I caught up to them at the next Control and we overlapped by only a couple minutes. I wasn’t ready to roll again as they were rolling out. Then, they must’ve stopped somewhere along the way because as we started the first real climb of the day they caught and passed me. I tried to hold their wheel again, but decided to just climb at my pace. I was sure I’d see them again.
Somewhere around here I remembered that I had my camera. Looking around as I was pedalin’ takes some of the stress out of the ride. Instead of the just looking to see how much farther until the next turn, I was just riding to the enjoy the ride and the scenery. I wish I had remembered to take pics earlier. Although, where I remembered was the most scenic section of this ride.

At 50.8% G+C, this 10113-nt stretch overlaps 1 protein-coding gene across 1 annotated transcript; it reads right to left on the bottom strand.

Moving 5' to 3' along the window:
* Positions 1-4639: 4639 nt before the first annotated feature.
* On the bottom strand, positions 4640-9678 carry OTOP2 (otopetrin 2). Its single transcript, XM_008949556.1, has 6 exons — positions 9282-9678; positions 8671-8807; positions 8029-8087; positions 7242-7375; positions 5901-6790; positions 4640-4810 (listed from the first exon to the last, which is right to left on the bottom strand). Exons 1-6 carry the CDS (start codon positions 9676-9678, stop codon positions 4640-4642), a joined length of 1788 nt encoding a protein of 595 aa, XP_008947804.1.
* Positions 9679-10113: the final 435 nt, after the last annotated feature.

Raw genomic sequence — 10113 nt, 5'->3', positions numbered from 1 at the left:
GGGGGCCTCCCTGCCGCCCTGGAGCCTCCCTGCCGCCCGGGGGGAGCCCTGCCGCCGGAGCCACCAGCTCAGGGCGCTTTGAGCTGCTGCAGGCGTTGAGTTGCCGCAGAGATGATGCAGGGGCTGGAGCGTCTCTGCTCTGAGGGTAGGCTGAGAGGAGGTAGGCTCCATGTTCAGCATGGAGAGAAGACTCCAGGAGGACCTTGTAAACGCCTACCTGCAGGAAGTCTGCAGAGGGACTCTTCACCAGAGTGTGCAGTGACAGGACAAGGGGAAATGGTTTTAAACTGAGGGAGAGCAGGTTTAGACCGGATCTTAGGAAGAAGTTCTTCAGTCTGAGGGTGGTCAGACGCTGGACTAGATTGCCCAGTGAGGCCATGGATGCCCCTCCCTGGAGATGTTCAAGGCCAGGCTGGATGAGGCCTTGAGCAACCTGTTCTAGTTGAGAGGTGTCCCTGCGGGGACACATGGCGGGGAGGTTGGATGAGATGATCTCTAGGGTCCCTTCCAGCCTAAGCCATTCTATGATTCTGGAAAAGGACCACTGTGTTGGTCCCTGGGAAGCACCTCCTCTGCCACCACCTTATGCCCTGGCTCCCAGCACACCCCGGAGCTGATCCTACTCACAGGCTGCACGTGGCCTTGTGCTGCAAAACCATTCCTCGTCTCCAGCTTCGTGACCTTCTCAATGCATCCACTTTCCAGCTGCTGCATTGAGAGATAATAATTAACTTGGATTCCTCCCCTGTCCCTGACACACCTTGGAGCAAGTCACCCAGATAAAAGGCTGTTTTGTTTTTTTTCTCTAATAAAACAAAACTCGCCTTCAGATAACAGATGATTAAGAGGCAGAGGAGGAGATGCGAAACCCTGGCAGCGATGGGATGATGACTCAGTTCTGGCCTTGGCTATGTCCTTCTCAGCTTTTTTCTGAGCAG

The climbing from Lake Elsinore to Fallbrook was tough. Some really steep climbs, then steep descents and more steep climbs. Climbs that made you use every single gear on your bike. One of them I even got off and walked for a while. I didn’t stop, just had to walk for a couple minutes before finishing it off. As much as it was tough though it was just as scenic. Riding through avocado and orange orchards. Along side a creek and the Pacific Ocean way off in the distance. You could see the mountain range that we rode all the way around. The scenery more than made up for the climbing. It was well worth it.
I pulled into Fallbrook for the next Control and saw that the group was still there. So I knew I wasn’t that far behind them. I think they rolled out only about 5 minutes before I did. As I was sitting with my lunch Pete and his group ride up. I was sure they were 2 hours ahead at least by this point. Turned out Pete had multiple flats and lost a lot of time to that. It was good to see them again, but it was short lived. We rolled out together but once the climbing started again they were long gone. I made my way down to the bike path that would eventually get me to Oceanside. At the bike path my lunch and I duked it out.